Authors: Damien Martin and Colin O’Dowd
Summary: The Atmospheric Composition and Climate Change network is a valuable established national research and monitoring infrastructure. This fellowship has enabled and sustained scientific work on a national monitoring network. Infrastructure has been continually developed over the course of the fellowship that will facilitate long-term sustainable measurements.
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The Atmospheric Composition and Climate Change network is a valuable established national research and monitoring infrastructure. It has been developed incrementally based on measurements of greenhouse gases (GHG’s) and short-lived climate forcers (SLCF’s) including aerosol/particulate matter (PM) chemical and physical characteristics in line with best practice from both pan-European and global monitoring programmes. GHG measurements are undertaken under the umbrella of the ICOS (Integrated Carbon Observing System) pan-European research infrastructure, while additional observations are conducted under the EMEP (Co-operative Programme for Monitoring and Evaluation of the Long-range Transmission of Air Pollutants in Europe). The report describes the operation, development and expansion of the network activities and infrastructure.
The 2015 Paris Agreement established the global policy response to climate change. A key objective of that agreement is that global GHG emissions are balanced by removals from the atmosphere during the second half of this century. Achieving both national and global pathways will require an increased understanding of emissions and removals by sinks and the processes by which the latter can be enhanced. Measurements of GHGs can be used with modelling techniques to verify emission inventories and in particular to assess the balance of emissions and removals from the land sector.
Air pollution levels in Ireland are determined by local emissions and emissions in Europe, North America and further afield through the hemispheric transport of pollutants. Actions to address air pollution are taken at these levels and include the Convention on Long-range Transboundary Air Pollution (CLRTAP) and its protocols, which link to the EU Clean Air for Europe (CAFÉ) programme, including the National Emissions Ceiling Directive. EMEP is a programme under CLRTAP that addresses the requirement for Parties to the Convention to undertake air quality monitoring. A fundamental understanding of the nature, scope and magnitude of transboundary air pollution,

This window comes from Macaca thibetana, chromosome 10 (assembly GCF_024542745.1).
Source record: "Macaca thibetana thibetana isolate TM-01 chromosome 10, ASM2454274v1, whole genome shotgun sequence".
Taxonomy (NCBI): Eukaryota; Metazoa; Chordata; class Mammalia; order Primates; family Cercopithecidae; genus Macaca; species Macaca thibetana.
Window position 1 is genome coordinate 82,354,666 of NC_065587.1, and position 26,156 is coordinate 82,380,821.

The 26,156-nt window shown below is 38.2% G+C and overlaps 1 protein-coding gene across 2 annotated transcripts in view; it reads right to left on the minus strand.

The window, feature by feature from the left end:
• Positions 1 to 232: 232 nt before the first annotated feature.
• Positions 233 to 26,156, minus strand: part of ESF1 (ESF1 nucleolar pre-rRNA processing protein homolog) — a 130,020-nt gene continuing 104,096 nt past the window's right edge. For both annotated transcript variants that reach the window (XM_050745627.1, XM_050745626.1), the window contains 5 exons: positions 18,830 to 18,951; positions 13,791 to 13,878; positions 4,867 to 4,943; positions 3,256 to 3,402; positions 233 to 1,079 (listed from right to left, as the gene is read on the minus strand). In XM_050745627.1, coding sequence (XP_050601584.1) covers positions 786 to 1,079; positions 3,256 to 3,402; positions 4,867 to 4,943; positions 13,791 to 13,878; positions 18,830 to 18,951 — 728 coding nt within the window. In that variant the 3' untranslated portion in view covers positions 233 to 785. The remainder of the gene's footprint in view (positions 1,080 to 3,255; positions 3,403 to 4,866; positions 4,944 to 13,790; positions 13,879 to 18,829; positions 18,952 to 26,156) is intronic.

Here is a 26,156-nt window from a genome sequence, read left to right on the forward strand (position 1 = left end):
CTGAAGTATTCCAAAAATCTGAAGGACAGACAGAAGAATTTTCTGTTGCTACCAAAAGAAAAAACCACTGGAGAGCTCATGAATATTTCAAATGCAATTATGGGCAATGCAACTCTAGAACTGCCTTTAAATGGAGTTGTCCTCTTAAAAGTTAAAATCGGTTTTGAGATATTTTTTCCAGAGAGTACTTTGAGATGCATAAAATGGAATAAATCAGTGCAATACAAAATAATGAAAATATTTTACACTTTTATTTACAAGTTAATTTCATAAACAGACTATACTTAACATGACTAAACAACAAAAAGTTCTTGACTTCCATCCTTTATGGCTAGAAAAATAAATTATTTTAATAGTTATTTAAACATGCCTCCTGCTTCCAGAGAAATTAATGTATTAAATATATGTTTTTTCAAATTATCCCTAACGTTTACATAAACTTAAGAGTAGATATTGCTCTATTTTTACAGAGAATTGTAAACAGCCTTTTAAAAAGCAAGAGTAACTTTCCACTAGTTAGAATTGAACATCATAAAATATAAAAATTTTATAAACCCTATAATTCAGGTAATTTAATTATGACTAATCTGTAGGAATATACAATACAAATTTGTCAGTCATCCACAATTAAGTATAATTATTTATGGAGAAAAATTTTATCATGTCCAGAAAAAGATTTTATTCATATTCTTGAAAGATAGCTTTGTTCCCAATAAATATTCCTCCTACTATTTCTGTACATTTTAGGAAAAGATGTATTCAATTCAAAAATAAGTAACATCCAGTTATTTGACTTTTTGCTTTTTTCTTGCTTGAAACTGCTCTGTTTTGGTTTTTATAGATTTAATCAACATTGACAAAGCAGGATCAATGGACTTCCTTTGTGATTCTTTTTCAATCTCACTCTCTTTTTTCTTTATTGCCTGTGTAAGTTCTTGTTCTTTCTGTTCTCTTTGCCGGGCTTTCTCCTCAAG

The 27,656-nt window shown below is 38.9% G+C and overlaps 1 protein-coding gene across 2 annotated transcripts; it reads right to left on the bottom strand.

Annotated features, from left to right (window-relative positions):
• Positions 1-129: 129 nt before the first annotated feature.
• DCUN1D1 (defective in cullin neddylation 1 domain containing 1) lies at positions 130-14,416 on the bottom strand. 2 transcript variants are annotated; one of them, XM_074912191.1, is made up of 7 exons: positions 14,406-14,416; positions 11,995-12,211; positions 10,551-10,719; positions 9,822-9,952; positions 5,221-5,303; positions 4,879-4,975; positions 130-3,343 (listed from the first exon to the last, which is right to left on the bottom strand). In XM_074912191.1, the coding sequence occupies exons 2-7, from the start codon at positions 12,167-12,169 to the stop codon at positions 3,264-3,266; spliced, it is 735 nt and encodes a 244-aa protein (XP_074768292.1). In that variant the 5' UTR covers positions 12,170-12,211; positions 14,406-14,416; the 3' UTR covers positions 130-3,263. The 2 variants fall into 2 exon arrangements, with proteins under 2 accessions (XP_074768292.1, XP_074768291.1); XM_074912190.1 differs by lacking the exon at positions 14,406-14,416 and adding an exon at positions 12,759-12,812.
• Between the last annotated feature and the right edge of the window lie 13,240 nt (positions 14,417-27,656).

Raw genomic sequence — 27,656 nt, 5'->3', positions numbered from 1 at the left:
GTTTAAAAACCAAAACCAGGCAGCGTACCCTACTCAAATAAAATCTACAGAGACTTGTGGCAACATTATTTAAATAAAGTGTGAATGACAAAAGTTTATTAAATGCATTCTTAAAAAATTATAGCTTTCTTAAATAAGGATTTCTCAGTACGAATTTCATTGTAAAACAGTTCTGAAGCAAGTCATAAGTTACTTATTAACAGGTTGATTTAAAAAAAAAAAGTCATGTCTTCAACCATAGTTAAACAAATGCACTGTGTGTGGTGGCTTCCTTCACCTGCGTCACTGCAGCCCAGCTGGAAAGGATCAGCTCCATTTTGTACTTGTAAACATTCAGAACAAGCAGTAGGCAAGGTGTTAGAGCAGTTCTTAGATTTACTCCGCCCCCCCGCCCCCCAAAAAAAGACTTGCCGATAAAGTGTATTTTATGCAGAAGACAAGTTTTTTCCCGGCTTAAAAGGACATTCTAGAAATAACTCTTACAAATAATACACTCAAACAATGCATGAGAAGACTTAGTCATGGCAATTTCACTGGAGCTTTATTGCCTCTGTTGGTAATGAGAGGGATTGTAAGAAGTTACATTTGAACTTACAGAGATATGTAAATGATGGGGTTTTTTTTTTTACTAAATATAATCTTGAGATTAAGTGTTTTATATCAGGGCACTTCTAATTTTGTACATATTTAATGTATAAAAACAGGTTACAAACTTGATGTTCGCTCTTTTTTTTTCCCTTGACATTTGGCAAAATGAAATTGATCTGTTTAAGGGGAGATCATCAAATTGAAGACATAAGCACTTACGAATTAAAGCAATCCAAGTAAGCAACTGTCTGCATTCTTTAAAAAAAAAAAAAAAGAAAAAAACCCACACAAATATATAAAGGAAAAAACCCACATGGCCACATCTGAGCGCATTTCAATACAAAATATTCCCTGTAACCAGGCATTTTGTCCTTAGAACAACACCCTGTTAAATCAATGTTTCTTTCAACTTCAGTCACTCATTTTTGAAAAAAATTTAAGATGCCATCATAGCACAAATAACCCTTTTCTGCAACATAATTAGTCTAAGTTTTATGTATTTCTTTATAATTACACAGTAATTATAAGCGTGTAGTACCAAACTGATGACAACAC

which is monitored using this network, is essential to understanding its relative source contribution and to supporting national and international efforts to improve air quality.
A national GHG monitoring and analysis network, especially one linked to the ICOS European Research Infrastructure Consortium, can help to resolve fundamental questions relating to Ireland’s GHG emissions which can inform future climate change policy, for example:
Monitoring of aerosol chemical and physical characteristics and other SLCFs can be used to elucidate transboundary air pollution and underpin national and international monitoring and response strategies.
This fellowship has enabled and sustained scientific work on a national monitoring network. Infrastructure has been continually developed over the course of the fellowship that will facilitate long-term sustainable measurements. Given the national and international importance of climate change, it is critical to maintain a level of investment in infrastructure, analytical systems and associated complimentary measurements to ensure that Ireland is at the forefront of this critical area in order to inform policy and facilitate meaningful solutions. Ireland is already at the forefront of GHG and transboundary air pollution monitoring. Further developing the inversion modelling techniques to include SLCFs would be an important extension of network capability, particularly in the areas of source apportionment and emission verification. Robust source apportionment of air pollution is essential to understand the complex nature of its sources and identify where to target policies to improve air quality and maximise societal benefit.https://www.epa.ie/media/epa-2020/publications/research/Thumbnail_357.jpg